While many such as Richard Garland,continue to work in this space and advocate for even greater attention to this public health epidemic,  that work is being supported with micro responses that help us  understand and respond to white supremacy  (shout out to my friend Heath Bailey who yesterday had an fb post asking friends to call out white supremacy  as the psychological health problem that it is). Of course by “us” I don’t mean African Americans alone. One of the encouraging and distinguishing things to see in the #BlackLivesMatter movement is the way white people are bringing attention to their own whiteness in these murders. Locally, there is the work of  WHAT’S UP Pittsburgh an anti-racist organization with an acronym that stands for “Working & Healing to Abolish Total Supremacy Undermining Privilege.”  One question might be what does focus on whiteness from white people  look like as a movement to educate white children? This too is already taking shape and a number of ideas can be found on twitter at #FergusonSyllabus.

But I think the white community has so many models to take from the International African and African diasporic  community in this area as we have dealing with the pain of internalized racism for going on five centuries. One example of this movement is a project with which I am directly affiliated called the Omega Dr. Carter G. Woodson Academy. Beginning February 7th at the Kingsley Association, Iota Phi, the local chapter of my

Flyer for 2015 Omega Dr. Carter G. Woodson Academy

Flyer for 2015 Omega Dr. Carter G. Woodson Academy

fraternity, Omega Psi Phi Fraternity, Inc., will begin our 4th year running this ten week, Saturday school teaching arts, history and science in an African American cultural context. Dr. Woodson, often called the “Father of Black History” and the founder of The Association for the Study of Afro American Life and History, the organization responsible for Black History Month, was a member of our fraternity. This program is designed as a programmatic response to his most famous work The Miseducation of the Negro. Among many themes, “Miseducation” deals with how intra-racism is developed in African American students through the educational process and how this then shows up in all kinds of ways in the lives of African American people and communities. Iota Phi developed the program as one response to a rash of murders four years ago and it continues in that vein. If we want Black young people to live by the creed #BlackLivesMatter, we need an educational process that lives that creed as well. For more information or to register your children, please call 412.200.7829 or email us at iotaphichapter@gmail.com.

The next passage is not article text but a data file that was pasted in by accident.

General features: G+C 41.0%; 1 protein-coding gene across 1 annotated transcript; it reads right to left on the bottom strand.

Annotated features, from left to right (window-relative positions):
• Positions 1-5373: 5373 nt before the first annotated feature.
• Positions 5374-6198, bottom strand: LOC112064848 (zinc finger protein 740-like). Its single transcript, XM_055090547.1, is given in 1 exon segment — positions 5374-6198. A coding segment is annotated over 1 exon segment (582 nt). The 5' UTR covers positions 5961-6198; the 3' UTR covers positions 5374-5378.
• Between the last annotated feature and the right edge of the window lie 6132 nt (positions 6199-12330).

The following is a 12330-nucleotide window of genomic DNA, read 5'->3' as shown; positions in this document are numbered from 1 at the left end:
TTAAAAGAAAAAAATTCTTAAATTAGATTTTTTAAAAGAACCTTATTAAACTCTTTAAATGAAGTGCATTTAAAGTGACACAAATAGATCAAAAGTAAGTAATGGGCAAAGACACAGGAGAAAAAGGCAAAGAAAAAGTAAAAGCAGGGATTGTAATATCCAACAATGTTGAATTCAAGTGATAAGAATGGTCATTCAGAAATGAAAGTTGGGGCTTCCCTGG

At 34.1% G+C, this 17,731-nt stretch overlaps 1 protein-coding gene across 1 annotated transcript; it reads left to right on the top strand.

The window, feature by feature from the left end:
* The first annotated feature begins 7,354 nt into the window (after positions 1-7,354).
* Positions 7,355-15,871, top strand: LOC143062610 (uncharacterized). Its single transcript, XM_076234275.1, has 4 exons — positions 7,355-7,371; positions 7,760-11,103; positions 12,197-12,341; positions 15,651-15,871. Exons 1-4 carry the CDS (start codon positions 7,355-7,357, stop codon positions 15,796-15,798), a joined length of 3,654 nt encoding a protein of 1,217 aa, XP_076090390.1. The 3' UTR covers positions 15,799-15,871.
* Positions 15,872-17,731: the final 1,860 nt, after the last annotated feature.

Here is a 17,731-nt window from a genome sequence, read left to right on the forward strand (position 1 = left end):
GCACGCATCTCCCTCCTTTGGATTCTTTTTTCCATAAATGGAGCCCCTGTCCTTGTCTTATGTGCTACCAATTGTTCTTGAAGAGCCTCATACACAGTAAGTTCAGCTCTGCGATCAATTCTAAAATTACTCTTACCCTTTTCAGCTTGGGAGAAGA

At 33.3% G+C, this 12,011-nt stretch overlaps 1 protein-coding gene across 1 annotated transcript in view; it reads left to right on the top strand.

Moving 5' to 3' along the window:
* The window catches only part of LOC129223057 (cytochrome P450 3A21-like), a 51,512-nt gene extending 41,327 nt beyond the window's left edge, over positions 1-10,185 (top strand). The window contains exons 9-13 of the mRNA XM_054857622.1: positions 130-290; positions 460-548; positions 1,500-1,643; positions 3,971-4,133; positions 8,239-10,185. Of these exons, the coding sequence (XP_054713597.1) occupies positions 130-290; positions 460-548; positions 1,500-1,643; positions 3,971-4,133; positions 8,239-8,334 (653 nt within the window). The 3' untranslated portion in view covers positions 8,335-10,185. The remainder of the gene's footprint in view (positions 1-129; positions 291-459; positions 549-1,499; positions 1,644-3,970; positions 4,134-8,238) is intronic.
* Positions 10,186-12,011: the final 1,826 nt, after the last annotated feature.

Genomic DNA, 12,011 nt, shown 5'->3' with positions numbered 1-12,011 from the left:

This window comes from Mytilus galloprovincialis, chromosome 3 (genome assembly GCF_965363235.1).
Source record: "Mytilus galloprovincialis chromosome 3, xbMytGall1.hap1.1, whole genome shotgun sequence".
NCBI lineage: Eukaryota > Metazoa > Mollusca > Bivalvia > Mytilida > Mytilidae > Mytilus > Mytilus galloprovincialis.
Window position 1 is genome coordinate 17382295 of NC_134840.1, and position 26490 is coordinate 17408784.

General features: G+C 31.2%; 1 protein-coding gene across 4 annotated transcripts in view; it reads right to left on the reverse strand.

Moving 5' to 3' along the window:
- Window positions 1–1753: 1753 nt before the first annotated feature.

If you have gotten this far, thank you. Love and light to the spirit of Eric Young, the Young and Potter families, and the families and friends missing young people  this holiday season due to what so many see, but some do not, Pittsburgh’s ongoing homicide epidemic.

Round 4 grants: Migrant rights, police violence, anti-racism campaigns…

Justin:

So the last post was on the Edge Fund and what that might look like in the Hill District. This post gives some specifics on the process, dollars awarded and the kinds of programs that received support. Things to note here that we might appreciate and model in the Hill are the speed of reporting, diversity and transparency. Characteristics not easy to find in general philanthropy, my own practice not excluded, but God’s not done with me yet.

Originally posted on Edge Fund:

chickpea facebook cover On Saturday 6 December Edge Fund members and applicants got together to decide on the allocation of funds between the final 14 applicants of Round 4. Around 60 people took part in the process, which includes short presentations, opportunities to have discussions with the applicants and then members and applicants voting (with chickpeas) to determine how much each applicant receives.

As usual, migrant groups did well in this round, and also there were a number of groups working on issues of racism in the criminal justice system, such as deaths at the hands of the police. Grants agreed at the meeting were:

  1. African Rainbow Family (£5,000)
  2. London Black Revolutionaries (£3,000)
  3. Manchester Migrant Solidarity (£3,000)
  4. Sex Worker Open University (£3,000)
  5. United Families and Friends Campaign (£3,000)
  6. Unity Centre Glasgow (3,000)
  7. Abortion Rights Campaign (£1,500)
  8. Coal Action Network (£1,500)
  9. Foil Vedanta (£1,500)
  10. Framework Inclusion UK (disability rights) (£1,500)
  11. Generation Revolution (film about…

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Decision Making, Democracy, Funding & Power. Feeling The Edge Fund.

Poster used to announce the launch of The Edge Fund

Poster used to announce the launch of The Edge Fund

Today, I am thankful for the model and extensive documentation of the England based Edge Fund. At the end of this post is a link to a post from this funding body titled, “How We Make Decisions” which is what motivated me to write this morning.

Inspiring.